Fig. 1: At the time of sodium hypochlorite accident

Fig. 2: Twenty-four hours after sodium hypochlorite accident

Fig. 3: Seven days after sodium hypochlorite accident

Fig. 4: Fifteen days after sodium hypochlorite accident

After 24 hours, redness, edema, or swelling and ecchymosis in the gingival tissue surrounding the tooth along with the external face involving infraorbital region and upper lip mucosa was evident (Fig. 2). Patient was advised to do warm mouth rinses for 7–10 times in a day for at least 15 days.

On the 7th day, pain and ecchymosis was reduced (Fig. 3), and by the 15th day, no bleeding, pain, or ecchymosis was observed (Fig. 4). On the 20th day, root canal was obturated, and patient was kept on follow-up.


In spite of different methods taken by the clinician, NaOCl accidents may happen resulting in catastrophic complications. In most of the NaOCl accidents, treatment is palliative and should be initiated immediately as soon as the first sign appears.4

Sodium hypochlorite accidents are the most commonly caused by loss of working length active irrigation, open apex, fractured root, perforation, presence of lateral canals and fenestration may contribute to extrusion of NaOCl into periradicular area. Sodium hypochlorite accidents mostly occur in buccal and infraorbital region as the apex of teeth lying in these areas may sometimes fenestrate the overlying alveolar bone naturally.5

Sodium hypochlorite accidents occur more commonly in maxilla than mandible because the roots of maxillary teeth are in close proximity to the labial bone surface. Females are more frequently affected than males because of thin and less denser bone. It is more common in upper premolars. The incidence of NaOCl accident is more commonly seen in teeth with periradicular lesion because of bone resorption that results in fenestration of the overlying bone.4

A NaOCl accident can be prevented if the irrigating device used is at least 2 mm short of the working length during irrigation. Delivery of irrigating solution passively with low pressure not only prevents extrusion of NaOCl but also prevents apical extrusion of debris from the root canal. It was observed that binding of syringe within the canal deliver the irrigating solution actively. Use of side-vented needle lowers the risk of accidental extrusion of irrigant into the periapical tissues through the apical foramen.5

Management of NaOCl accident depends upon the degree of tissue damage and type of tissue involved. During management, NaOCl solution should be interrupted from spreading further into the tissue, thus reducing the tissue damage.6

During initial 24 hours, cold compressions may be helpful in controlling the swelling with immediate irrigation of root canal or damaged soft tissue with normal saline to dilute the NaOCl. After 24 hours, hot packs may be beneficial in increasing circulation. Analgesic and oral antibiotics should be taken immediately and continued for 7 days to reduce secondary infection. Antibiotics can be further modified according to patient’s current condition. Patient is advised for steroid therapy for 2–3 days to control inflammatory reaction. The patient should be kept under observation. Root canal treatment(s) can be deferred until the symptoms subside.2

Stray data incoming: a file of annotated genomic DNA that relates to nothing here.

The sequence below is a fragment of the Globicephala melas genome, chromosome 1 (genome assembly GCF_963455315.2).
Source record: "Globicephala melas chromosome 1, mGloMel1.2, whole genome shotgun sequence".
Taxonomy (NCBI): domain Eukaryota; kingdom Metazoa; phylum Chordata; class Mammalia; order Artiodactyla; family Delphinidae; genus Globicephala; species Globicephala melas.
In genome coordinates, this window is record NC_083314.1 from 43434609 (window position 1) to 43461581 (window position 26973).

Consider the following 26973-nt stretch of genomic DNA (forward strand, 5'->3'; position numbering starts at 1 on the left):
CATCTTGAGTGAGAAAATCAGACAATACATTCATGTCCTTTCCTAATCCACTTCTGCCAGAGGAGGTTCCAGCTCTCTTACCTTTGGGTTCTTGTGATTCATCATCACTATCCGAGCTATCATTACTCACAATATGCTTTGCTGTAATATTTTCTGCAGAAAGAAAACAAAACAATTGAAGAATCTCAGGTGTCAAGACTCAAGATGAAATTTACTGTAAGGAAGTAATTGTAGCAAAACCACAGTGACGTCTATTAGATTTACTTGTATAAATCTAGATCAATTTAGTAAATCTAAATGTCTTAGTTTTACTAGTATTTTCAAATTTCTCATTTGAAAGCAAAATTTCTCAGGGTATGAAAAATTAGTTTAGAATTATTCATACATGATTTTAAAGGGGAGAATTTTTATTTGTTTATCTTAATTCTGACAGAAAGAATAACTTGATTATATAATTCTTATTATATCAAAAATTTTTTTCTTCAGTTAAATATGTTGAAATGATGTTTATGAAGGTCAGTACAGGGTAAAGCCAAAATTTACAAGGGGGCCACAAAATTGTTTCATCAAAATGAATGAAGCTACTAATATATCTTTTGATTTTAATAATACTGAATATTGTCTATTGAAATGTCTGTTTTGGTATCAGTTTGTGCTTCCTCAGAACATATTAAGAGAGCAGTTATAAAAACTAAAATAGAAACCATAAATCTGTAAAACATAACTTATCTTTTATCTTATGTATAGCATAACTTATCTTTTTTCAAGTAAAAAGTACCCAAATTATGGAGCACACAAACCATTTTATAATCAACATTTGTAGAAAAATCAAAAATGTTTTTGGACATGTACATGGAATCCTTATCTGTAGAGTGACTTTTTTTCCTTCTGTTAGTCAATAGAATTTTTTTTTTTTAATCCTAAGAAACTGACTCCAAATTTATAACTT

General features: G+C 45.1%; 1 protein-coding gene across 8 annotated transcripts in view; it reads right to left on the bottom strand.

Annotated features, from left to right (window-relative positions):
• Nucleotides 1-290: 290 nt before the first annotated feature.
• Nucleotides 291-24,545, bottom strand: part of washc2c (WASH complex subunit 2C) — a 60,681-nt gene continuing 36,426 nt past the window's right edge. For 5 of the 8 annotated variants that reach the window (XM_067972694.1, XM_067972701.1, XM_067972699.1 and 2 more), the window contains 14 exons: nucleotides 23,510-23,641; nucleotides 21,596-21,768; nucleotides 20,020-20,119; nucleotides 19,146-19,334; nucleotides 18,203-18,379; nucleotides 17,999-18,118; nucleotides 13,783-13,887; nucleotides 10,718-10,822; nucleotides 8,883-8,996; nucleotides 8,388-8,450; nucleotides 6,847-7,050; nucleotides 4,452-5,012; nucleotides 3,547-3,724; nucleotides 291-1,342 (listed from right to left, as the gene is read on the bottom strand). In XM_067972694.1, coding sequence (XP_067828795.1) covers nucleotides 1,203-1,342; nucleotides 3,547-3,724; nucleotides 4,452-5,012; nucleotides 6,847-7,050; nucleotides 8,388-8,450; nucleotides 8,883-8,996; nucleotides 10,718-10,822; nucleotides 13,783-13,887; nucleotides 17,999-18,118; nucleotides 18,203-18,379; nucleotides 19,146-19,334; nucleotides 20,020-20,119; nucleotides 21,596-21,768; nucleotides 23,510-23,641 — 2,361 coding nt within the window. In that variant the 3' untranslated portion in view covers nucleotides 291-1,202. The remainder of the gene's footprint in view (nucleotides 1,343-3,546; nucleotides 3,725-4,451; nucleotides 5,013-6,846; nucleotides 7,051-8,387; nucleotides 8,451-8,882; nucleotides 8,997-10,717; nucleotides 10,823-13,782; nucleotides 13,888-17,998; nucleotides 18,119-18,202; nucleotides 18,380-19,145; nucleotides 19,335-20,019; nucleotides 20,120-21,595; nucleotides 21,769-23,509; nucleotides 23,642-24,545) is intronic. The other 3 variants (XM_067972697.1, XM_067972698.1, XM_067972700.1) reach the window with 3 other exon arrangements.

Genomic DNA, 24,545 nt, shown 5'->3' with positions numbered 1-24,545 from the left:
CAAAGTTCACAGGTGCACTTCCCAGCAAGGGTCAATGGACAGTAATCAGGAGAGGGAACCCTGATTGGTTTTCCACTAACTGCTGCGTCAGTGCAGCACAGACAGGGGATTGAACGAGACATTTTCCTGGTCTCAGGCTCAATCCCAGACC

Sodium hypochlorite is important in endodontic treatment as a disinfecting irrigation fluid. Accidents can occur with NaOCl use but are rare. Consequently, the minimal way to avoid such accidents is to adopt the above-mentioned preventions. If an accident happens, this protocol comprising immediate intervention with patient follow-up will allow reversal of unfavorable reactions and successful resolution of therapy.5


1. Gatot A, Arbelle J, Leiberman A, et al. Effects of sodium hypochlorite on soft tissues after its inadvertent injection beyond the root apex. J Endod 1991;17(11):573–574. DOI: 10.1016/S0099-2399(06)81725-5.

2. Al-Sebaei MO, Halabi OA, El-Hakim IE. Sodium hypochlorite accident resulting in life-threatening airway obstruction during root canal treatment: A case report. Clin Cosmet Investig Dent 2015;7:41–44. DOI: 10.2147/CCIDE.S79436.

3. Su-Hsin W, Ming-Pang C, Jen-Chan C, et al. Sodium hypochlorite accidentally extruded beyond the apical foramen. J Med Sci 2010;30:61–65.

4. Huölsmann M, Hahn W. Complications during root canal irrigation- literature review and case reports. Int Endod J 2000;33(3):186–193. DOI: 10.1046/j.1365-2591.2000.00303.x.

5. Hatton J, Walsh S, Wilson A. Management of the sodium hypochlorite accident: A rare but significant complication of root canal treatment. BMJ Case Rep 2015;2015: bcr2014207480. DOI: 10.1136/bcr-2014-207480.

6. Stojicic S, Zivkovic S, Qian W, et al. Tissue dissolution by sodium hypochlorite: effect of concentration, temperature, agitation, and surfactant. J Endodont 2010;36(9):1558–1562. DOI: 10.1016/j.joen.2010.06.021.